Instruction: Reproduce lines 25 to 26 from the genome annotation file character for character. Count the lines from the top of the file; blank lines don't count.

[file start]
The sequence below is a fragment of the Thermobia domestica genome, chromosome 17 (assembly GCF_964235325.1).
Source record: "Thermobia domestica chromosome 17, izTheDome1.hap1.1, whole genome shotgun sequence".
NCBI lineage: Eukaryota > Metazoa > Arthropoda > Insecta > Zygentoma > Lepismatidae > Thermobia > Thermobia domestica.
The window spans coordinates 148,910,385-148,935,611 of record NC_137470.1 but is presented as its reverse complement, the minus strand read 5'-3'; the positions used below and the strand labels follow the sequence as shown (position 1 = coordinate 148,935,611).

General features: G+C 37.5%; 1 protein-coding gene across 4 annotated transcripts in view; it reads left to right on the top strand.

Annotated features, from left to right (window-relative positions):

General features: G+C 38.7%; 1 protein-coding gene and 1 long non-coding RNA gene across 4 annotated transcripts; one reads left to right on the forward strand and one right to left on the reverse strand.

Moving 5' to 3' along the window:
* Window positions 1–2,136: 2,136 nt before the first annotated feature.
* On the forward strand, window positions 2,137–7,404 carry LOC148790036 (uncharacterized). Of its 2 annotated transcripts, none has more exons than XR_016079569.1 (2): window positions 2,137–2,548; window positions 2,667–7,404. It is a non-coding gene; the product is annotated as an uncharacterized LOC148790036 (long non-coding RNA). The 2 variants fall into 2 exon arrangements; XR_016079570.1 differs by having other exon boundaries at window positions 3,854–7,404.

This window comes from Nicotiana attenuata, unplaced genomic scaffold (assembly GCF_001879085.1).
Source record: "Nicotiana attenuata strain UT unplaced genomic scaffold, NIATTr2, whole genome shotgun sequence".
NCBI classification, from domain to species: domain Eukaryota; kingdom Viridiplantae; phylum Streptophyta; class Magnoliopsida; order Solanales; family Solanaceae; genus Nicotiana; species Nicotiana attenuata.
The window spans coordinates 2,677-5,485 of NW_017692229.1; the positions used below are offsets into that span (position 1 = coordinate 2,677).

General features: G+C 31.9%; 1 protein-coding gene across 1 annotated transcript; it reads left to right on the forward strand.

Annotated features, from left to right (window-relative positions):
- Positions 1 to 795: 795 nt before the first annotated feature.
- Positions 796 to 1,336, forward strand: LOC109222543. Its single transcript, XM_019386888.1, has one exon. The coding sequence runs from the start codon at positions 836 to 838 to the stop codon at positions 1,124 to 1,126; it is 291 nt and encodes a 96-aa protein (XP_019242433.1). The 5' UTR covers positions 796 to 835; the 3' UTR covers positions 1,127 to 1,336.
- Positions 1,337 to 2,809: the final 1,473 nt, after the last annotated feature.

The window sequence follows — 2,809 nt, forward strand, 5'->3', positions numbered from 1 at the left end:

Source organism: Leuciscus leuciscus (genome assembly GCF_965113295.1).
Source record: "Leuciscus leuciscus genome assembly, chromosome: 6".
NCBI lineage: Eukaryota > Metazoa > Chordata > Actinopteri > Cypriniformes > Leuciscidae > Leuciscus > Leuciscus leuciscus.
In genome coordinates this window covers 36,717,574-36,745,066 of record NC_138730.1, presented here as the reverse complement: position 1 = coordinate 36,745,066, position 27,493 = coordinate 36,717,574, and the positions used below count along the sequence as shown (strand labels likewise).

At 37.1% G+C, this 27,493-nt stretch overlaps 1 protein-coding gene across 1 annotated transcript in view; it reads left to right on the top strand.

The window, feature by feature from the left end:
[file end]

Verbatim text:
At 37.1% G+C, this 27,493-nt stretch overlaps 1 protein-coding gene across 1 annotated transcript in view; it reads left to right on the top strand.

The window, feature by feature from the left end: